(Philadelphia) — Workers are unionizing in areas where they haven’t had much of a presence, including world-class cultural institutions. Staff at about two dozen museums in the United States have joined unions since 2019, according to an NPR analysis of news reports and announcements.
A strike continues at the Philadelphia Museum of Art, known for its vast collection and cameo appearance in the film Rockyis emblematic of the tension driving this movement.
A common thread, union organizers say is the controversy that comes from dealing with priceless works of art or history while struggling to pay the bills.
“A lot of people say, ‘You can’t eat prestige.’ I think that’s true,” says Adam Rizzo, museum educator and president of the PMA union.
Like other professional workers who have recently unionized, such as architects and university adjuncts, museum workers point to the expensive degrees their jobs require when demanding higher pay.
“We don’t make enough money to pay off our student loans to buy a house,” Rizzo says.
Workers at that museum earn about 30 percent less on average than institutions of a similar size and budget, based on data from an industry-wide survey, according to the union. The Philadelphia Museum of Art has an endowment of $600 million and an annual budget of $60 million, according to financial documents on its website.
In 2020, workers at the Philadelphia Museum of Art voted to join the American Federation of State, County and Municipal Employees (AFSCME), a union representing nonprofit, government and arts workers. Since then, they have been negotiating with the management for a first contract. Points of contention remain over the big ticket items: salary, benefits, promotions.
Management has proposed increases of up to 11 percent through July 1, 2024, as well as four weeks of parental leave, among other proposals, according to the museum’s director of communications, Norman Keyes. But workers say those increases have been canceled out by high inflation and do not correct underlying low wages.
On September 26, the local union organization of about 180 people went on strike.
Museum seamstress Beth Paolini, one of the workers picketing Wednesday outside the museum’s north entrance, has worked there for more than 17 years and earns less than $50,000 a year.
“I’ve never gotten a promotion in the years since I’ve worked here,” Paolini says.
Online transparency boosts museum union efforts
Museums last saw a wave of labor activism in the 1970s and 1980s.
Then many began offering educational programs and hiring teachers, some of whom previously had union representation, according to Laura-Edith Coleman, assistant professor of arts administration and museum leadership at Drexel University.
In this wave, the organizing tools are different. Online spaces have emerged for museum workers to vent and share information, such as Museum Workers Speak and the Art + Museum Transparency spreadsheet, an online document launched in 2019 where museum workers can anonymously disclose their salaries.
“Suddenly, museum workers … were able to see huge differences in pay between people working in the same job, sometimes in the same institutions, but also between institutions,” says Coleman.
The spreadsheet helped ignite museum staff in Philadelphia.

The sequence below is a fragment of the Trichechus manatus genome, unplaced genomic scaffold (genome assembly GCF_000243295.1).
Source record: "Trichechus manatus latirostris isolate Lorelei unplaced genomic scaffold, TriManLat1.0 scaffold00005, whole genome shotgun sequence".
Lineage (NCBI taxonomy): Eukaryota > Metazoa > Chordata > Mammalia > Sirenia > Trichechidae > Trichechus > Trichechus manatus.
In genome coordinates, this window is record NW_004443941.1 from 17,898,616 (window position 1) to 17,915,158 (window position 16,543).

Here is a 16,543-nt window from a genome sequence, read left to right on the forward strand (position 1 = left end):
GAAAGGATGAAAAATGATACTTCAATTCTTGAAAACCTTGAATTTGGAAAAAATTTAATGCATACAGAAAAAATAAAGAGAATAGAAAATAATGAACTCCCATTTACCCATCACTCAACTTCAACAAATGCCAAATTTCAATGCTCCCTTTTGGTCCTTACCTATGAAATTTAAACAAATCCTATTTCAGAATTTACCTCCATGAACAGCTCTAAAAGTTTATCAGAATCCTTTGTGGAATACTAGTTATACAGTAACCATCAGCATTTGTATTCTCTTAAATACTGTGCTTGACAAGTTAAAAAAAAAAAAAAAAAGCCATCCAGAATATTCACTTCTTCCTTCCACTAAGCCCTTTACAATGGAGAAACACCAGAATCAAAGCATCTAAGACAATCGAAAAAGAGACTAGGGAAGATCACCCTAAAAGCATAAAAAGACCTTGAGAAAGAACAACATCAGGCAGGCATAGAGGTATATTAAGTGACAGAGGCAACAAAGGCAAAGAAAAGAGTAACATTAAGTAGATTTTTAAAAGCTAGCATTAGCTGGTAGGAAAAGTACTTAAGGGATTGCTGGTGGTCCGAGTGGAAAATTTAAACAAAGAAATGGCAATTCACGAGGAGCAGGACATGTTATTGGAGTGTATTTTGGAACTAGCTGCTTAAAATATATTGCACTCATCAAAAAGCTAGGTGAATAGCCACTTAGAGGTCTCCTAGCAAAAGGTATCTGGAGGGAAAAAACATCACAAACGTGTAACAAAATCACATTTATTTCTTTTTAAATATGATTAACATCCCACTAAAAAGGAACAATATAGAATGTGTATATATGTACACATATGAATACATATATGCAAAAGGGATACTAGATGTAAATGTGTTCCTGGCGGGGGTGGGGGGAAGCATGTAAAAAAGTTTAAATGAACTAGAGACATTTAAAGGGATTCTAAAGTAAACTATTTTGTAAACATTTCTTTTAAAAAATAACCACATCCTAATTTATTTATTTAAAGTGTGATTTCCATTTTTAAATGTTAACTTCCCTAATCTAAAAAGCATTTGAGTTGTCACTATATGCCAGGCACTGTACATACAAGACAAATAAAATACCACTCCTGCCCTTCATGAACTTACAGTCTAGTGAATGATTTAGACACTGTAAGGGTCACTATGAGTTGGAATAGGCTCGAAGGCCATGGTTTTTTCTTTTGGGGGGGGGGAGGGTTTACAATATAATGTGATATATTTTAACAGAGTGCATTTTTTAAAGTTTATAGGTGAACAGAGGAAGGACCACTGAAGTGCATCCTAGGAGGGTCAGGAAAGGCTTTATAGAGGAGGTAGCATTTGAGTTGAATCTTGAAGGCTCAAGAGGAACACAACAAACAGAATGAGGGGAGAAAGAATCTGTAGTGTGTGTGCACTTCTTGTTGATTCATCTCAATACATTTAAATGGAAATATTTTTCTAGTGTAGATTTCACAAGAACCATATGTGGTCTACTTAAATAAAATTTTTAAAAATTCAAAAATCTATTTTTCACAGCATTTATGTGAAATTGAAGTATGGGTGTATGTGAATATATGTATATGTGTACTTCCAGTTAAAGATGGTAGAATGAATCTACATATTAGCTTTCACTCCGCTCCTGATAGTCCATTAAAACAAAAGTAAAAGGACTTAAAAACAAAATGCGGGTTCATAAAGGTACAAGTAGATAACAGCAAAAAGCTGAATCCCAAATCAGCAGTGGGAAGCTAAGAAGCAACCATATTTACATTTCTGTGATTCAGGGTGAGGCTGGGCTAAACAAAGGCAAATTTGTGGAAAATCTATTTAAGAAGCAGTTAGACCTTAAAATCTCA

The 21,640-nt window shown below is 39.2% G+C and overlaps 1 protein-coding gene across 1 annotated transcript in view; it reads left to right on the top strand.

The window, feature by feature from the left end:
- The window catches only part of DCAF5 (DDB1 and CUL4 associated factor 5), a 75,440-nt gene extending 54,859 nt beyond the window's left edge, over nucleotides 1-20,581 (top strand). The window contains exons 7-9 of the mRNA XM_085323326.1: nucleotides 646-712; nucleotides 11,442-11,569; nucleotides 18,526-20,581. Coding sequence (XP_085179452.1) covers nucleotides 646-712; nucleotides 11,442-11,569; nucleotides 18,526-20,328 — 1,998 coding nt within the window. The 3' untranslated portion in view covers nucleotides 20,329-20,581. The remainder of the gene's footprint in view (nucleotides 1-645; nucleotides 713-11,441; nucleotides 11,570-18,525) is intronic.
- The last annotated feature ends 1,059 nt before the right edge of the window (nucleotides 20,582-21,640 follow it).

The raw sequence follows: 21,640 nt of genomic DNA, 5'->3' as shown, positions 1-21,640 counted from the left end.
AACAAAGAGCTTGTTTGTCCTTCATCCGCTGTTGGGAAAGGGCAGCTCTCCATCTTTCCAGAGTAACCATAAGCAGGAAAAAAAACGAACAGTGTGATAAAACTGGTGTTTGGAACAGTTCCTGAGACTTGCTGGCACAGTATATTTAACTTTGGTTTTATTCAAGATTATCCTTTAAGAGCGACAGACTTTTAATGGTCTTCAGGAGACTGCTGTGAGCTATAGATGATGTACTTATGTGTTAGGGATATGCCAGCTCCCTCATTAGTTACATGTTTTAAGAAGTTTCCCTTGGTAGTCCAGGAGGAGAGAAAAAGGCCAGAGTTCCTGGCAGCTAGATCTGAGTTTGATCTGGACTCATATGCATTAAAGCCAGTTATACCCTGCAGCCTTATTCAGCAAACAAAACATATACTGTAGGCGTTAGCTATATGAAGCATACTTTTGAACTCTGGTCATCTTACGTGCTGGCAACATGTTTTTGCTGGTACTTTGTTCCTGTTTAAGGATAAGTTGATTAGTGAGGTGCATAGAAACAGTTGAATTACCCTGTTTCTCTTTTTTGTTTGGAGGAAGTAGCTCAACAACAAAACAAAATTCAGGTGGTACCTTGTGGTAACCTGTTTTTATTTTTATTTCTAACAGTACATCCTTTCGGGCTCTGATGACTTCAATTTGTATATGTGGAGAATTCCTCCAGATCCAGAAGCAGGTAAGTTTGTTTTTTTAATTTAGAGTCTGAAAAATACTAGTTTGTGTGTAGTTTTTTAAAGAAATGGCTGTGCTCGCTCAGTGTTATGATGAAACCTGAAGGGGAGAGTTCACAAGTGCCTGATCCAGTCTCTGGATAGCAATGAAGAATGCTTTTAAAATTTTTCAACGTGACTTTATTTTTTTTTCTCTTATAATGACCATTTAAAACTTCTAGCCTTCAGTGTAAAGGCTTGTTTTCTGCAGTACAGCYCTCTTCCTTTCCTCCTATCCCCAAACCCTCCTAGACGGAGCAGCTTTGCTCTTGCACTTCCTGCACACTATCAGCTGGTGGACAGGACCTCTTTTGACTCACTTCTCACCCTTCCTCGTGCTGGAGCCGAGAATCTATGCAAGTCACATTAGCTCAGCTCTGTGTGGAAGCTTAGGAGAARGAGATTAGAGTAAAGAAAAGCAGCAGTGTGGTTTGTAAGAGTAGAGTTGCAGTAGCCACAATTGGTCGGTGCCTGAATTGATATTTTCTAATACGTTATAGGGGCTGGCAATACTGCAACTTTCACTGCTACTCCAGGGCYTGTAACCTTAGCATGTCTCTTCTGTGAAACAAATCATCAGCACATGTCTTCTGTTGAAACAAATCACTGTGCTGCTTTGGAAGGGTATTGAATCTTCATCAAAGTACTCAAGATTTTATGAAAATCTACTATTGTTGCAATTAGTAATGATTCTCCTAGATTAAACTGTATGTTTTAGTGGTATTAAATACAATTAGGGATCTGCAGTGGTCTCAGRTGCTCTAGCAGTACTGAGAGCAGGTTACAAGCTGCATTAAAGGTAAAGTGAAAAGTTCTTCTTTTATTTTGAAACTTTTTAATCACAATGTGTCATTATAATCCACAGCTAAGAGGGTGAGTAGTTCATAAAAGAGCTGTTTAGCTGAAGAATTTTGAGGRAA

“So I learned that I was actually making less than some of the fellows I was supposed to advise,” says Nicole Cook, program manager for graduate academic partnerships at the art museum and one of the people who helped put it together. the data. Cook has a PhD in art history and worked at two universities to make more money.
Other cultural changes also contributed to a more union-friendly environment. Complaints by employees of the Philadelphia Museum of Art about a middle manager who allegedly sexually harassed employees working under him “started a lot of conversations about fighting that isolation and that sense of secrecy,” Cook says.
The strike in Philadelphia appears to be the longest in recent history
Achieving the first contracts can take years, and not every union that forms will get one, according to data from the National Labor Relations Board.
Workers at the Whitney Museum of American Art in New York staged protests earlier this year, and workers at the Museum of Fine Arts in Boston staged a one-day walkout in November 2021 as both pursued their first contracts. But the walkout in Philadelphia appears to be the longest strike by American museum workers in recent history.
“It’s the loudest, longest shot I’ve ever seen,” says Coleman.
The museum remains open during the strike, and Keyes says non-union staff are covering the roles of some strikers. He repeatedly declined to comment when asked if outside workers were being brought in to mount a new Matisse exhibit, which the union raised concerns about.
Beyond this battle, there is a larger strategy. The number of unionized professional or technical workers has increased over time, according to data from the AFL-CIO, although the overall share of the national workforce that is unionized has declined.
Organizing one workplace can serve as an example for other similar workplaces to do the same. Adam Rizzo, an art museum educator and one of the union’s leaders, says that when it formed, it also created a new chapter, Local 397, that employees at other museums can join.
“All these wonderful institutions are going through what we’re going through … and I think the workers are fed up,” Rizzo says.
Last year, staff at the University of Pennsylvania Museum of Archeology and Anthropology voted to join them.